Unagi has a similar long, skinny appearance like anago. It's more often eaten as kabayaki (dipped and broiled in a thick soy sauce-based sauce) than sushi, so in the past it wasn't often seen as nigirizushi, but in recent years it's become available at conveyor belt sushi restaurants.

*Photo above is anago, photo below is unagi.

Tako (Octopus)

An octopus is a many-legged mollusk, and the type most often used in sushi is the madako (common octopus). It's said that the octopus from the Seto Inland Sea and Osaka Bay are best in summer, while those from Tokyo Bay are most delicious in winter. The octopus caught in the Akashi Strait is the highest class of octopus. Usually, they're boiled, and it's a delicious ingredient with the perfect amount of chewiness and sweetness. There are also other types like mizudako (North Pacific giant octopus) which is often eaten raw, and the small iidako (ocellated octopus).

Ika (Squid)

Squid is another multi-legged mollusk like octopus that is a standard ingredient in sushi. There are various types, including surume ika (Japanese common squid), kouika (golden cuttlefish), hotaru ika (firefly squid), yari ika (spear squid), aori ika (bigfin reef squid), and depending on the type, the texture, flavor, and sweetness varies. The most common kind is the surume ika, and it can be enjoyed all year round.

Ebi (Shrimp)

Shrimp are eaten all over the world, and they're also popular as a sushi ingredient. There is an incredible amount of shrimp types, like botan ebi (botan shrimp), amaebi (northern shrimp), kuruma ebi (Japanese tiger prawn), and more. Botan ebi and amaebi are eaten raw, while some shrimp usually served boiled are black tiger shrimp, Mexican brown shrimp, and kuruma ebi, though the varieties used vary by restaurant. Shrimp are most delicious in the winter, and the shiroebi from Toyama has gained plenty of attention.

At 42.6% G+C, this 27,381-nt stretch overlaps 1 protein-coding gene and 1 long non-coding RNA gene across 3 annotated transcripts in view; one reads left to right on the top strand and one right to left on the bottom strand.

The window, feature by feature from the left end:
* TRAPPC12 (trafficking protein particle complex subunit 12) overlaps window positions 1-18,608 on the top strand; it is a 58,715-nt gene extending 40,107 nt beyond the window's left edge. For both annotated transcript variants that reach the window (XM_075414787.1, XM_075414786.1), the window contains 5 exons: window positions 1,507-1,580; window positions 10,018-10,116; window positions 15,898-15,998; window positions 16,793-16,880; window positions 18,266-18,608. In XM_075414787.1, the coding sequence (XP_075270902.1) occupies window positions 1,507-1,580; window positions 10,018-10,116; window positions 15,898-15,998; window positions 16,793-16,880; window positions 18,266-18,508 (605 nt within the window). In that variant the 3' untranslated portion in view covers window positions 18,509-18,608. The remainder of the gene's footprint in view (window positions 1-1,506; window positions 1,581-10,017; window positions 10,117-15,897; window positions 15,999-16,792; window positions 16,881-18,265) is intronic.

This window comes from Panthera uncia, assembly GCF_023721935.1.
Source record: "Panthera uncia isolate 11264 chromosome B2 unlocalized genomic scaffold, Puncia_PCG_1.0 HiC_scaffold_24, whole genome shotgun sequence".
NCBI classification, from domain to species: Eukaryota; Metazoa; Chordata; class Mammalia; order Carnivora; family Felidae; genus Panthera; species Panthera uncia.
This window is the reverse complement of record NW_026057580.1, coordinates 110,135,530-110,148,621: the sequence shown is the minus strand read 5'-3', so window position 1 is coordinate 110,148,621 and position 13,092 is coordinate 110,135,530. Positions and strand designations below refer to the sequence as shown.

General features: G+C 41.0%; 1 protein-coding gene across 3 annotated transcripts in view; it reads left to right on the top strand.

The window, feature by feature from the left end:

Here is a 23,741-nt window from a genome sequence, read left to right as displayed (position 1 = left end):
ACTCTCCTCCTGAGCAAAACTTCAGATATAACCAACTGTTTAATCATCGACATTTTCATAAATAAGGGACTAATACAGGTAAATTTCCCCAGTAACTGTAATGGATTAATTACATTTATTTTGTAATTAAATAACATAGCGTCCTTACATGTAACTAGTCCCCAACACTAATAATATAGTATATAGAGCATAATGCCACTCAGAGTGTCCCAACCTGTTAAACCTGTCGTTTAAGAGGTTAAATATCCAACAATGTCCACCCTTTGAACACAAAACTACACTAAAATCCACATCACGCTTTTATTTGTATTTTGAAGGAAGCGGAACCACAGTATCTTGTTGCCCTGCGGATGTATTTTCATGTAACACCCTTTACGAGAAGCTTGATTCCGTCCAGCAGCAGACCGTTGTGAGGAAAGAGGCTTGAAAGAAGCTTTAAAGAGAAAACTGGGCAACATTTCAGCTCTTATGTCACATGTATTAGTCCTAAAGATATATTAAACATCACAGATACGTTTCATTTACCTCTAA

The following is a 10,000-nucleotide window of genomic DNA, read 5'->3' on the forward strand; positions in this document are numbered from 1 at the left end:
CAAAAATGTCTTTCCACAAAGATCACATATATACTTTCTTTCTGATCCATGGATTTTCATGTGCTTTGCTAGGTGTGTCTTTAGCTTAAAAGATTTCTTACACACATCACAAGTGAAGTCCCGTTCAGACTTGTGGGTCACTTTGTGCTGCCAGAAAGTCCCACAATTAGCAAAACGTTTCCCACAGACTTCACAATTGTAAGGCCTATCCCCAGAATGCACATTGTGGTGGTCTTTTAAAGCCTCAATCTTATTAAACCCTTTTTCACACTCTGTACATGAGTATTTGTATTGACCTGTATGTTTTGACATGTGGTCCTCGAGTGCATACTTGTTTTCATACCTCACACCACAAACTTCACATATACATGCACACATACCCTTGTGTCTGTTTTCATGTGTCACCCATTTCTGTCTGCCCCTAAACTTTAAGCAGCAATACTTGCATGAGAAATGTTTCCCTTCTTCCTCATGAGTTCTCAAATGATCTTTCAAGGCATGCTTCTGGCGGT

Shako (Mantis Shrimp)

Since shako used to be caught often in Tokyo Bay, it became a standard ingredient in sushi. However, since the amount being caught has reduced, it is now a luxury ingredient. It's best in the summer, and since it's in the shrimp family, it has the characteristic sweetness of crustaceans. Many people say it tastes like an in-between of shrimp and crab.

PaylessImages/123RF

Kani (Crab)

Crab can be enjoyed all year round, thanks to the different seasons of the many types of crab available, such as zuwaigani (snow crab), tarabagani (red king crab), aburagani (blue king crab), Hanasakigani (spiny king crab), and kegani (horsehair crab). Generally, they're boiled and used in nigirizushi or shredded and made into gunkanmaki. Lately, some restaurants have offered shredded crab and uni mixed with a dressing as a nigirizushi. This is an ingredient that only gets more exciting as time passes.

Tamago (Egg)

This egg is made by adding dashi (soup stock made from kelp and fish), soy sauce, salt, sugar, and other ingredients to eggs and cooked using time and effort. It's said that by eating their egg sushi, you can understand the true skill of the chef at the sushi restaurant. It's great as a palate cleanser or as a savory dessert. It's popular with kids. It's usually offered as nigirizushi, but since some of the vinegared rice often gets into the gaps of the egg, it may also be offered alone.

There are plenty of other sushi ingredients as well, and the same ingredient may have an entirely different flavor depending on the restaurant. Please discover your favorite sushi!

*Please note that the information in this article is from the time of writing or publication and may differ from the latest information.